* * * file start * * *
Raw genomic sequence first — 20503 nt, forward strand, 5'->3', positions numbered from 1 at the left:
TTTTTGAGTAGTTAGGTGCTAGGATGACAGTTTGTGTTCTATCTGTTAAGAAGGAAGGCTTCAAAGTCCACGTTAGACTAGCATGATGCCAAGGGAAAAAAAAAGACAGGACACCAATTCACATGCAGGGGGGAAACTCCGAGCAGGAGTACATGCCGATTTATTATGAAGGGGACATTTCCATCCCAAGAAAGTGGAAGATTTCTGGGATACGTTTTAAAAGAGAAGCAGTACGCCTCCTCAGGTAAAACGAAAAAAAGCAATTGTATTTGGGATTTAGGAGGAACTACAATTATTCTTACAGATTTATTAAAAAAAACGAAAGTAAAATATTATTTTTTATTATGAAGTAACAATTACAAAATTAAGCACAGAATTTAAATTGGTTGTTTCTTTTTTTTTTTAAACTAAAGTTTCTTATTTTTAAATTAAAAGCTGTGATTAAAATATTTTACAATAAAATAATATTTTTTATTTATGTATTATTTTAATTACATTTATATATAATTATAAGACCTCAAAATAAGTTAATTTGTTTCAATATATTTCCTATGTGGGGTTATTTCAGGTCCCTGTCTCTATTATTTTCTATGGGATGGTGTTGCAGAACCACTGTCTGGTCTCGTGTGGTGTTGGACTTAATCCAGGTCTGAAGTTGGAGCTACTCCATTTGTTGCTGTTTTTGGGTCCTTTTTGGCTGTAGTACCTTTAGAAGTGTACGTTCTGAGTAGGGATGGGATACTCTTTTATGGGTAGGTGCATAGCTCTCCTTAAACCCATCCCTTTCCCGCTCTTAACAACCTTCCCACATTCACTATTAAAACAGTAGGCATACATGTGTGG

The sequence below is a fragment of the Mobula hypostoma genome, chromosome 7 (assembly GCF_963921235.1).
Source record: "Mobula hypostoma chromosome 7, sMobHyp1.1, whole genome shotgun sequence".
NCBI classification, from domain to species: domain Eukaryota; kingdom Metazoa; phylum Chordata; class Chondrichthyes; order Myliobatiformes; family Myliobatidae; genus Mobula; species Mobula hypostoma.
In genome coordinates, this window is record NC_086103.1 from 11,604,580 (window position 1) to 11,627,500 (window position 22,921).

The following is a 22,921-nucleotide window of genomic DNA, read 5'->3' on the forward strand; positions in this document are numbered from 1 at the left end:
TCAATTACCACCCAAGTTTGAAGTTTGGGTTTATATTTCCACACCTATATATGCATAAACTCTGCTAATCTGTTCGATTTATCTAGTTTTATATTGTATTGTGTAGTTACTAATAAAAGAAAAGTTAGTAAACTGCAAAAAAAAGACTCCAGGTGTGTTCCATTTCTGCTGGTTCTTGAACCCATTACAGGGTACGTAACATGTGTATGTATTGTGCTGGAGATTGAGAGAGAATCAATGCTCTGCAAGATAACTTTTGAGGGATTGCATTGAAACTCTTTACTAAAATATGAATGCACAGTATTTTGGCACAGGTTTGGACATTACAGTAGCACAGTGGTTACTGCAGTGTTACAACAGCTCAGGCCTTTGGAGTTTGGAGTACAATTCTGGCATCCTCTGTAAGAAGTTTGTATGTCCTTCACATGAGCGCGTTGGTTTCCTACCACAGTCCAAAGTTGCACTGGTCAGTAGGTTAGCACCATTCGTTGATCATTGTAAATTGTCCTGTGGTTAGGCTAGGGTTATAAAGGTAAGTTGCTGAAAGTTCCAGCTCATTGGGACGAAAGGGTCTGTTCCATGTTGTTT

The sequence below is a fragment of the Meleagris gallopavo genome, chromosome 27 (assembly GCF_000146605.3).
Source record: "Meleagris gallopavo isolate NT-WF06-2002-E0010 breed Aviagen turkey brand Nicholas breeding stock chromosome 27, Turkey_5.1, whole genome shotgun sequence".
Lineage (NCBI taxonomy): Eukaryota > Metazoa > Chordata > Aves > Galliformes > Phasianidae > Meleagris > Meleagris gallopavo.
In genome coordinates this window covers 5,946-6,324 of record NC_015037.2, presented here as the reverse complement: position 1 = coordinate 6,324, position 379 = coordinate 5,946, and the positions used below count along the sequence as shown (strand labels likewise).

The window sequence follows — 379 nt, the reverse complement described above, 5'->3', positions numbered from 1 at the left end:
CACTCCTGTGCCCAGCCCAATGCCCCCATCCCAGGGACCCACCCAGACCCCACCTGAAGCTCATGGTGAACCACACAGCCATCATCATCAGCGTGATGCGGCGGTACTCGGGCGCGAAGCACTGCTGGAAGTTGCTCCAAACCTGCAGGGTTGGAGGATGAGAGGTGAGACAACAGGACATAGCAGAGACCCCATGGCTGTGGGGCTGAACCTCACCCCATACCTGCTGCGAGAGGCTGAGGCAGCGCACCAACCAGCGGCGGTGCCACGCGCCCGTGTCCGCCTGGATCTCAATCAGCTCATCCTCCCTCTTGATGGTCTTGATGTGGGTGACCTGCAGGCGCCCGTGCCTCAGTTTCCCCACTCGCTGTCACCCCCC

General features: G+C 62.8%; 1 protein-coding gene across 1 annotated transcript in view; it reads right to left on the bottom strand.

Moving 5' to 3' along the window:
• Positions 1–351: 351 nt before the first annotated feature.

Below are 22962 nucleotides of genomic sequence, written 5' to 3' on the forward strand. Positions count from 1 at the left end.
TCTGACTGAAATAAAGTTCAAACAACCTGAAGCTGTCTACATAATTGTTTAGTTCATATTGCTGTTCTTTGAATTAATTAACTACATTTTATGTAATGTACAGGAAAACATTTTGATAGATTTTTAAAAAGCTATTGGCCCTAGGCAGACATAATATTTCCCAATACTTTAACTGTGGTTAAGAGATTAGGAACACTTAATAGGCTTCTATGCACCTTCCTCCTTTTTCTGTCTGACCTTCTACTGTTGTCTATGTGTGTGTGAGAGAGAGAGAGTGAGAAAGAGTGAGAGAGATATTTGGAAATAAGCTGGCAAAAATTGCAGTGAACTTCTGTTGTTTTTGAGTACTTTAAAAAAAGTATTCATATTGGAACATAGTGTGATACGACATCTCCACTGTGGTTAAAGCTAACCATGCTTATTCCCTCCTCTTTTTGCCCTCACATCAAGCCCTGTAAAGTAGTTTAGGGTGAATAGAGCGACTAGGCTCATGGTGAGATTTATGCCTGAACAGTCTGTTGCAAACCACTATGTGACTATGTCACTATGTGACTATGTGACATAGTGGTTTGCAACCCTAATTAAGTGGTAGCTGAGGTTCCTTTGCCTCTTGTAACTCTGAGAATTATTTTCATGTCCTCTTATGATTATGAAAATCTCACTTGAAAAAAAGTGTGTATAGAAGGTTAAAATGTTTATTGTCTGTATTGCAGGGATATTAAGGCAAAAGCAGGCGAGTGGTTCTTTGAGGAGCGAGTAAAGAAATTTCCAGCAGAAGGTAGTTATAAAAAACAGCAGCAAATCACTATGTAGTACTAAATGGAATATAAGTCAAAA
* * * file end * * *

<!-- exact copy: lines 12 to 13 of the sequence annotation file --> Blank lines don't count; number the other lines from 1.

In genome coordinates this window covers 5,946-6,324 of record NC_015037.2, presented here as the reverse complement: position 1 = coordinate 6,324, position 379 = coordinate 5,946, and the positions used below count along the sequence as shown (strand labels likewise).

The window sequence follows — 379 nt, the reverse complement described above, 5'->3', positions numbered from 1 at the left end: